It is inevitable to avoid comparisons with Opeth when talking about Novembre's music. Surely, the same qualities Opeth fans adore can be found in Novembre's music, Novembrine Waltz in particular. However, it would be rather ignorant to look up to this amazingly talented and overlooked Italian group as one of the countless Opeth followers. Novembre have been in it as long as the Swedes and were as much pioneers of the melodic, atmosphere kind of progressive death metal as the above-mentioned collective.
Jennifer Pike, who won the BBC Young Musician of the Year competition at the tender age of 12, appears to have survived the perils of prodigyhood and entered her early twenties with musical intelligence intact. Here she offers a terrific program of music from the middle of the 19th century; all of it is abstract, but it brings vividly to mind the crucial trio of creative figures who met in the early 1850s: the ailing Robert Schumann, his musically frustrated wife Clara, and the young Johannes Brahms, mooning over the latter.
Tom Jones became one of the most popular vocalists to emerge from the British Invasion. Since the mid-'60s, Jones has sung nearly every form of popular music – pop, rock, show tunes, country, dance, and techno, he's sung it all. His actual style – a full-throated, robust baritone that had little regard for nuance and subtlety – never changed, he just sang over different backing tracks. On-stage, Jones played up his sexual appeal; it didn't matter whether he was in an unbuttoned shirt or a tuxedo, he always radiated a raw sexuality that earned him a large following of devoted female fans who frequently threw underwear on-stage. Jones' following never diminished over the decades; he was able to exploit trends, earning new fans while retaining his core following.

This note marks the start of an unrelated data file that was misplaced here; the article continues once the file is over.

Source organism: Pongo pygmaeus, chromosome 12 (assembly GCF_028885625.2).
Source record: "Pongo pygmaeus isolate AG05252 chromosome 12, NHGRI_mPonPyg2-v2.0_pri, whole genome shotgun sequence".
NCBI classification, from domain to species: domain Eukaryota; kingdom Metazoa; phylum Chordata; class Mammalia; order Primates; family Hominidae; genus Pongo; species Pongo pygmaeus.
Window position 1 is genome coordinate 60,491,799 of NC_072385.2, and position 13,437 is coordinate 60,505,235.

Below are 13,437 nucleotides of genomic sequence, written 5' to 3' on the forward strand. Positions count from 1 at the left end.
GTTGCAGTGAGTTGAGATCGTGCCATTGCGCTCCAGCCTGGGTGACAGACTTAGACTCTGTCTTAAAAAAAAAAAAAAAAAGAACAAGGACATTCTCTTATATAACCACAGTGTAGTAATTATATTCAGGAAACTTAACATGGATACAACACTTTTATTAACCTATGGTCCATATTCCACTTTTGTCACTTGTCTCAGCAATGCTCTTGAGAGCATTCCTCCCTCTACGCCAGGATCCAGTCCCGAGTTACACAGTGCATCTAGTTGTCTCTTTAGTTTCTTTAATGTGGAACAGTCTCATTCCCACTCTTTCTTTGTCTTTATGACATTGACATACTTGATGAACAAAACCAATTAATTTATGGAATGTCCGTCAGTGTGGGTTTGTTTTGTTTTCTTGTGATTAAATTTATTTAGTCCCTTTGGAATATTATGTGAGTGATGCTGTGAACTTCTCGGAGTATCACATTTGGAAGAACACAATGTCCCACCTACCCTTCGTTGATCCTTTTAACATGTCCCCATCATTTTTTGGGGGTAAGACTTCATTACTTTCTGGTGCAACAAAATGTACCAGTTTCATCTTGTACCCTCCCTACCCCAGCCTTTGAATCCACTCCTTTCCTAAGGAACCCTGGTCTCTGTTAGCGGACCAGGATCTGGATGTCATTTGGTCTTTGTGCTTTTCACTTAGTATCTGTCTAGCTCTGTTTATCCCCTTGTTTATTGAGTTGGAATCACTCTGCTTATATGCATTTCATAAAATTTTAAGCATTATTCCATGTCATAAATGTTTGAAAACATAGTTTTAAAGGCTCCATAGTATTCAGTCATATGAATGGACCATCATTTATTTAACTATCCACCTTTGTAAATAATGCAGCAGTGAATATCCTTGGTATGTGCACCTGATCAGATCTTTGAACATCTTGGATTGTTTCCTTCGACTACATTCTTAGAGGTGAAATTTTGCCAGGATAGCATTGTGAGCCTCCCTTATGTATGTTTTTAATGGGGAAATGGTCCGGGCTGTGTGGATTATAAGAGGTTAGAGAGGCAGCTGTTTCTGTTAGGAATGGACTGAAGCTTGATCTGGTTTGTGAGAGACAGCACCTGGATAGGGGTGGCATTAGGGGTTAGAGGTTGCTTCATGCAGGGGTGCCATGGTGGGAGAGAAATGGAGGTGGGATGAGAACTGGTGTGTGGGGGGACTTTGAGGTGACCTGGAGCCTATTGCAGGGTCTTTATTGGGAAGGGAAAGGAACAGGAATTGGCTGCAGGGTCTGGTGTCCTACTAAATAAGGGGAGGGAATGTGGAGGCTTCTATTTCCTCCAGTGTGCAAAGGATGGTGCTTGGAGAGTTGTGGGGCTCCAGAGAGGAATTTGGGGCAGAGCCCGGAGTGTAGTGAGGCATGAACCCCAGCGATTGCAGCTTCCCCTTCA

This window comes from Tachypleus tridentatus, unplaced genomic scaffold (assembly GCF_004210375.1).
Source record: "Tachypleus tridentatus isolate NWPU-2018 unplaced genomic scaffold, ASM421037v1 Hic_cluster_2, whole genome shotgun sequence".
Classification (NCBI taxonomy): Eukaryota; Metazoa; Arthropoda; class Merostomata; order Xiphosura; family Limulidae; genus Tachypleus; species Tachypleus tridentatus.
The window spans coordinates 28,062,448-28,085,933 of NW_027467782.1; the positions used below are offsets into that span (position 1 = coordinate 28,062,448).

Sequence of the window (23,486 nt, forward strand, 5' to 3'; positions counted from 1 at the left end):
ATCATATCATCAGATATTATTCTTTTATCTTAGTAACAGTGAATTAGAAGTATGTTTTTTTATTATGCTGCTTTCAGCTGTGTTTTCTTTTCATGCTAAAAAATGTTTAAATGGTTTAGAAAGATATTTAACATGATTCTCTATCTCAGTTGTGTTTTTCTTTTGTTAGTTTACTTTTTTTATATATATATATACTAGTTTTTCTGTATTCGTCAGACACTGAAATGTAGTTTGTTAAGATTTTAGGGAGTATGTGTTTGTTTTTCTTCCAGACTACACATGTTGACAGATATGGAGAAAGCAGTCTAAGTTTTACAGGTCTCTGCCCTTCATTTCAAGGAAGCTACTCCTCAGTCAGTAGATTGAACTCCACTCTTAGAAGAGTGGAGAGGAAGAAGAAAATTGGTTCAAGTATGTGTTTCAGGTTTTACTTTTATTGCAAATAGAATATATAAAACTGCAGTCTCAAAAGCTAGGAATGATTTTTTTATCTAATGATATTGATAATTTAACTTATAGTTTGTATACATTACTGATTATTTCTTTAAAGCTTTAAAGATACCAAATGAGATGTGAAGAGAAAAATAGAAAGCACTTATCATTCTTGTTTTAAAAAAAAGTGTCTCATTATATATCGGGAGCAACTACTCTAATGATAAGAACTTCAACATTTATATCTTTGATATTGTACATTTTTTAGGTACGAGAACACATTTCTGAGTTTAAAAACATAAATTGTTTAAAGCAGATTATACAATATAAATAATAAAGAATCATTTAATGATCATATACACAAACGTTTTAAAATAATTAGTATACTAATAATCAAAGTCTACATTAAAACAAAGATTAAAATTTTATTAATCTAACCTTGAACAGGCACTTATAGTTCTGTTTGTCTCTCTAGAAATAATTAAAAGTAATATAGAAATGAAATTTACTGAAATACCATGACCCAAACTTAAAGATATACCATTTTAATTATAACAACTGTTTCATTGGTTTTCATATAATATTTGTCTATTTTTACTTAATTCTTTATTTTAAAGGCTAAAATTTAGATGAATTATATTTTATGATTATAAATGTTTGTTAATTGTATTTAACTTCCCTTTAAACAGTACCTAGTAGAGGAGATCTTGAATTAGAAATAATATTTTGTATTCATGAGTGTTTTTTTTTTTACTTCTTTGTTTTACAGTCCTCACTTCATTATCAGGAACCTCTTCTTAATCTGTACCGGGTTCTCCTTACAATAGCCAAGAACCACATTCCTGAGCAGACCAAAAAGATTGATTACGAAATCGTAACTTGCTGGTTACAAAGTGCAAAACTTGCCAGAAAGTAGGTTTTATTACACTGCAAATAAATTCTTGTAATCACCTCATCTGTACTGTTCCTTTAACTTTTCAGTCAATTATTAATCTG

Buffalo Tom began life as a trio of pre-grunge, neo-psychedelic guitar maulers owing a heavy debt to Dinosaur Jr. (though one might argue that on Birdbrain they actually beat J. Mascis at his own game), but over the next dozen years they matured into a considerably more dynamic and intelligent band, capable of generating crunching rockers or acoustic ballads with equal precision, all of which possessed heart, soul, and a compassionate intelligence. Asides from Buffalo Tom compiles most of the band's best-known songs, including the top sides of their singles, radio emphasis tracks, a few fan favorites, and a cover of the Jam's "Going Underground" from a 1999 tribute album. While the album isn't sequenced chronologically, which would have made a greater case for their growth over time, it does a superb job of capturing the many sides of their musical personality, and it is both a fine summation of their first 11 years as a recording act and great introduction to one of the better bands to rise from the alt-rock scene in the 1990s.
The budget-priced From the Vaults collects ten tracks Tom Jones recorded over the years, but for one reason or another never released. It's hard to see why these stayed in the vaults – there may be no great lost treasures here, but much of this collection is certainly as good as most of his album tracks. There are a number of weak moments, to be sure (several tracks, such as "Standing Invitation" and "Shady Business," make no impression whatsoever), but covers of Dylan's "I Believe In You" and Chuck Berry's "Memphis, Tennessee" are reason enough for hardcore fans to pick up this collection.